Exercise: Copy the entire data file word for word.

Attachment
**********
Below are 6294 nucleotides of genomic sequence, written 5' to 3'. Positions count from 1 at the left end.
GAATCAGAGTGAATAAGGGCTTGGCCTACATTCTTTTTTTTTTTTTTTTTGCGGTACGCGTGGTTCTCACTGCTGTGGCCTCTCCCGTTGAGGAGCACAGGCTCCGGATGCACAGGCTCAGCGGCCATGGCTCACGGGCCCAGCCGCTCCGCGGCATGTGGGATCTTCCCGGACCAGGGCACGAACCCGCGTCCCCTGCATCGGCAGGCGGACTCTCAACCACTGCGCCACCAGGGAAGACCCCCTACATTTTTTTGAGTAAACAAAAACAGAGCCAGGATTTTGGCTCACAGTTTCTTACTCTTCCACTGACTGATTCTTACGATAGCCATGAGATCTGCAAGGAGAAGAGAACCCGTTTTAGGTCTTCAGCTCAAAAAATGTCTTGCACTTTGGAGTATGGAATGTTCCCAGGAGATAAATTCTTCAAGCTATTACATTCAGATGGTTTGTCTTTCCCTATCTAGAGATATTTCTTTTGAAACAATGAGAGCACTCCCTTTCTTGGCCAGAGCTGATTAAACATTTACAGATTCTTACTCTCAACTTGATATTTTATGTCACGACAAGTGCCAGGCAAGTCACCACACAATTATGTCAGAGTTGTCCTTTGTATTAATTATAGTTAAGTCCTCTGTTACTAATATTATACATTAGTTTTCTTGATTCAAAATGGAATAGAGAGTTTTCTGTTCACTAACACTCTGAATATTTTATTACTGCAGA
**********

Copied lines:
Below are 6294 nucleotides of genomic sequence, written 5' to 3'. Positions count from 1 at the left end.
GAATCAGAGTGAATAAGGGCTTGGCCTACATTCTTTTTTTTTTTTTTTTTGCGGTACGCGTGGTTCTCACTGCTGTGGCCTCTCCCGTTGAGGAGCACAGGCTCCGGATGCACAGGCTCAGCGGCCATGGCTCACGGGCCCAGCCGCTCCGCGGCATGTGGGATCTTCCCGGACCAGGGCACGAACCCGCGTCCCCTGCATCGGCAGGCGGACTCTCAACCACTGCGCCACCAGGGAAGACCCCCTACATTTTTTTGAGTAAACAAAAACAGAGCCAGGATTTTGGCTCACAGTTTCTTACTCTTCCACTGACTGATTCTTACGATAGCCATGAGATCTGCAAGGAGAAGAGAACCCGTTTTAGGTCTTCAGCTCAAAAAATGTCTTGCACTTTGGAGTATGGAATGTTCCCAGGAGATAAATTCTTCAAGCTATTACATTCAGATGGTTTGTCTTTCCCTATCTAGAGATATTTCTTTTGAAACAATGAGAGCACTCCCTTTCTTGGCCAGAGCTGATTAAACATTTACAGATTCTTACTCTCAACTTGATATTTTATGTCACGACAAGTGCCAGGCAAGTCACCACACAATTATGTCAGAGTTGTCCTTTGTATTAATTATAGTTAAGTCCTCTGTTACTAATATTATACATTAGTTTTCTTGATTCAAAATGGAATAGAGAGTTTTCTGTTCACTAACACTCTGAATATTTTATTACTGCAGA